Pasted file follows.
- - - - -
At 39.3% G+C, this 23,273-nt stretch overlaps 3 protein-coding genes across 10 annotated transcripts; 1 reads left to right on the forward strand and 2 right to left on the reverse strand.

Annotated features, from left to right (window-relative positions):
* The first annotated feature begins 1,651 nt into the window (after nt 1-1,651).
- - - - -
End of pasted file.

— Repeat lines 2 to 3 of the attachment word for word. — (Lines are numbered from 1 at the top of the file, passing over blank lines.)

Annotated features, from left to right (window-relative positions):
* The first annotated feature begins 1,651 nt into the window (after nt 1-1,651).